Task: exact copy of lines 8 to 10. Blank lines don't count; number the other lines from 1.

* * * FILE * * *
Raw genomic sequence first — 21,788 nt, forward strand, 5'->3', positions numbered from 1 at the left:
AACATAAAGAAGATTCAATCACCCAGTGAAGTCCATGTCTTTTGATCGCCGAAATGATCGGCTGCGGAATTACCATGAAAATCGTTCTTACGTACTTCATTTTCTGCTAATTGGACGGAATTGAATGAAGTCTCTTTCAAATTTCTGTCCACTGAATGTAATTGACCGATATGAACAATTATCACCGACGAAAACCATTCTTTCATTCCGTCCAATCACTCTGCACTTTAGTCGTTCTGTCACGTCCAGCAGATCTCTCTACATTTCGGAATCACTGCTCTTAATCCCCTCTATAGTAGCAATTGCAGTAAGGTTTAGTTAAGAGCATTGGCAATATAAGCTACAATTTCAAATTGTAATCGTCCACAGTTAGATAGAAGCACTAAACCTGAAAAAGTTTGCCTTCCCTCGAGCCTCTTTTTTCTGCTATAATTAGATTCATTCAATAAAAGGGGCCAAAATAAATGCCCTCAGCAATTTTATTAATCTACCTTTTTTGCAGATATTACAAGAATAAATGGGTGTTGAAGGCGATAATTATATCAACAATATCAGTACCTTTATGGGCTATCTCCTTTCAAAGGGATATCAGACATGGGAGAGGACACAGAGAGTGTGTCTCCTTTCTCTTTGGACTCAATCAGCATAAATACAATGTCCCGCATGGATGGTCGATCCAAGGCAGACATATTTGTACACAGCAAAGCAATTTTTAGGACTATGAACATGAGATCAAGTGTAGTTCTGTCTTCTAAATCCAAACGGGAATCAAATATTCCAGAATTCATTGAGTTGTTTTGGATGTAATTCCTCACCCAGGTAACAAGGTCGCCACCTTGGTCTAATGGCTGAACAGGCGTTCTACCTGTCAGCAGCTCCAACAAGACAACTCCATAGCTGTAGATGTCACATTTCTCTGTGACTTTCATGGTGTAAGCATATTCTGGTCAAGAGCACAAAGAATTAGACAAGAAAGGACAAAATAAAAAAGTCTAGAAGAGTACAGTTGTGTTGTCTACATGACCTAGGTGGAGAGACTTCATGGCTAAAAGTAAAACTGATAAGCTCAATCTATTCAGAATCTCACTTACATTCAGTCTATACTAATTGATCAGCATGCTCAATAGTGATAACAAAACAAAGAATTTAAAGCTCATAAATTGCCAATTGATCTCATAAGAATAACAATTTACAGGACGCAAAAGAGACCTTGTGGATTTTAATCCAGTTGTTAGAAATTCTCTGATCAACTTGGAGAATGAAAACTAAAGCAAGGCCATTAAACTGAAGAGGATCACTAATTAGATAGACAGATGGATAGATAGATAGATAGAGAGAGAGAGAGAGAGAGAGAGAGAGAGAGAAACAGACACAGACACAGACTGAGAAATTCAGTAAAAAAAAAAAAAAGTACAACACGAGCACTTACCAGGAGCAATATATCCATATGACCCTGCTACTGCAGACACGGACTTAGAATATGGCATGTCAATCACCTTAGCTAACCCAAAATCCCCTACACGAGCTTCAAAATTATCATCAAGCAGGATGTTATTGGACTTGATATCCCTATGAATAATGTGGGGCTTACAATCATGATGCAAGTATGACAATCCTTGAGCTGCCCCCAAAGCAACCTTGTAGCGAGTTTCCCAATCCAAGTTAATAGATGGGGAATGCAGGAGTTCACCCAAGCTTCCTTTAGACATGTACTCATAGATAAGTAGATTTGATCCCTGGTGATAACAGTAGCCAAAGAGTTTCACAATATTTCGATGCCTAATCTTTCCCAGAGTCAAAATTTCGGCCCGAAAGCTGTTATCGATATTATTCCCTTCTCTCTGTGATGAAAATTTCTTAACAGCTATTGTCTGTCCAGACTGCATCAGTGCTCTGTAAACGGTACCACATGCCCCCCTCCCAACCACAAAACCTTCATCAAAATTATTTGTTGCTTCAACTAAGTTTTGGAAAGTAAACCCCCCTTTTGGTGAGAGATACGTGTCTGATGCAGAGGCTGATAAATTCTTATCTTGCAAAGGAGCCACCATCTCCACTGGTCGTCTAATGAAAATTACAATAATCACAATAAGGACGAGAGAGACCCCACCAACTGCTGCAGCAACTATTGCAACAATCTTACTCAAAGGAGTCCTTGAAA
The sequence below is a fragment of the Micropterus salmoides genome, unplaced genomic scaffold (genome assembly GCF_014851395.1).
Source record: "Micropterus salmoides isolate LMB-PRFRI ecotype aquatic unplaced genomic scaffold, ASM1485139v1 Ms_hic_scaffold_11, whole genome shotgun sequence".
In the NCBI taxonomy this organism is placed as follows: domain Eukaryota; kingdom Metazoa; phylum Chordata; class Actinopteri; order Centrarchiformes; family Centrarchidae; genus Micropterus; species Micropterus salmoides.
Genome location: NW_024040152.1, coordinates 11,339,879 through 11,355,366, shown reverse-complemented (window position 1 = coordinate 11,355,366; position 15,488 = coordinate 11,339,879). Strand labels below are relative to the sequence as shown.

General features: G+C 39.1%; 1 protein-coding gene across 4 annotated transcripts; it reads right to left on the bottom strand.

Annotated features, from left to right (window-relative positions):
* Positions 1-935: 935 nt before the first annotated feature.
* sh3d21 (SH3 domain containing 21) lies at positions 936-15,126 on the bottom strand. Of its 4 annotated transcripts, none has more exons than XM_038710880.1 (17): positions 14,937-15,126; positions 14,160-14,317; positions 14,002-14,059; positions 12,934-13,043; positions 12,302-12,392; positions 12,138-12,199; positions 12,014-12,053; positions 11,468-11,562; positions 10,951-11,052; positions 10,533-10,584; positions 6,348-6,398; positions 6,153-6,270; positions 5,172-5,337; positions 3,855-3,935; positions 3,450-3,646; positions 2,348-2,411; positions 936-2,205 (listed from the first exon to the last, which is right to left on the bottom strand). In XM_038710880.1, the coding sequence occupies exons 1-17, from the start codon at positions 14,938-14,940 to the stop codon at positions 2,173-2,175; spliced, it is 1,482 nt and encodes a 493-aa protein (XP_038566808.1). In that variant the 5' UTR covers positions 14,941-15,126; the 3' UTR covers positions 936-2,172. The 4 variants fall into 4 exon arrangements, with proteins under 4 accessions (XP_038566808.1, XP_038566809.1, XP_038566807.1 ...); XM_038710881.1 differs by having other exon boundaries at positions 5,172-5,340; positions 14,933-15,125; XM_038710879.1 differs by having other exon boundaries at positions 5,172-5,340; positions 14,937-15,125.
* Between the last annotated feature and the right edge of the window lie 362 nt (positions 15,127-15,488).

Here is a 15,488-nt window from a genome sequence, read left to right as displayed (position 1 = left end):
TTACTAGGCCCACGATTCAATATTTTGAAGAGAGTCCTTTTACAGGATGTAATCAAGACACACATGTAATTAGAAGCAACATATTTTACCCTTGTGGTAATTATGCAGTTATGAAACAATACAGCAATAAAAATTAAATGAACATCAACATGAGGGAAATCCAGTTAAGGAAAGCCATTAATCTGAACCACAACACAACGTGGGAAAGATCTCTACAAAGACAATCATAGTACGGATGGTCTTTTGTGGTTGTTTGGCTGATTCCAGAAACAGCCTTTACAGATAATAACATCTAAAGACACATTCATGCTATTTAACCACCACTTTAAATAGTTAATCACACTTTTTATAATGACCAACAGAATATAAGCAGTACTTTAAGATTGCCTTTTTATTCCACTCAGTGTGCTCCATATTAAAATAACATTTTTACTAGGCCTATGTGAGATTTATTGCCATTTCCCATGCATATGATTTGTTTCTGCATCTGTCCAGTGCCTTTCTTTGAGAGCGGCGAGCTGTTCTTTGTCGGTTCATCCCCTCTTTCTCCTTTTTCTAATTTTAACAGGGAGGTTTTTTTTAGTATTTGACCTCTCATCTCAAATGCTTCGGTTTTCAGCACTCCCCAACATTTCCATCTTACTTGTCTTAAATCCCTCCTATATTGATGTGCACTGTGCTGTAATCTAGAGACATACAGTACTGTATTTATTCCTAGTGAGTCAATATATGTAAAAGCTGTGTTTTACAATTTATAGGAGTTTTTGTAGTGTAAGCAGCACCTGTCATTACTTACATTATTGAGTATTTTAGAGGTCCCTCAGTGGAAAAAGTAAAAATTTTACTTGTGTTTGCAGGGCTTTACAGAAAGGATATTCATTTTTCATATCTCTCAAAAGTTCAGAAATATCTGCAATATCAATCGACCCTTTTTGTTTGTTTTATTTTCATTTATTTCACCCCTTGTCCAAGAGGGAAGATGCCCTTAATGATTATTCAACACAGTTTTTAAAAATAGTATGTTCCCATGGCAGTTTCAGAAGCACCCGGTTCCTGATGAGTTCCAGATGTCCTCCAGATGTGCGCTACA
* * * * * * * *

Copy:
Annotated features, from left to right (window-relative positions):
* Positions 1-935: 935 nt before the first annotated feature.
* sh3d21 (SH3 domain containing 21) lies at positions 936-15,126 on the bottom strand. Of its 4 annotated transcripts, none has more exons than XM_038710880.1 (17): positions 14,937-15,126; positions 14,160-14,317; positions 14,002-14,059; positions 12,934-13,043; positions 12,302-12,392; positions 12,138-12,199; positions 12,014-12,053; positions 11,468-11,562; positions 10,951-11,052; positions 10,533-10,584; positions 6,348-6,398; positions 6,153-6,270; positions 5,172-5,337; positions 3,855-3,935; positions 3,450-3,646; positions 2,348-2,411; positions 936-2,205 (listed from the first exon to the last, which is right to left on the bottom strand). In XM_038710880.1, the coding sequence occupies exons 1-17, from the start codon at positions 14,938-14,940 to the stop codon at positions 2,173-2,175; spliced, it is 1,482 nt and encodes a 493-aa protein (XP_038566808.1). In that variant the 5' UTR covers positions 14,941-15,126; the 3' UTR covers positions 936-2,172. The 4 variants fall into 4 exon arrangements, with proteins under 4 accessions (XP_038566808.1, XP_038566809.1, XP_038566807.1 ...); XM_038710881.1 differs by having other exon boundaries at positions 5,172-5,340; positions 14,933-15,125; XM_038710879.1 differs by having other exon boundaries at positions 5,172-5,340; positions 14,937-15,125.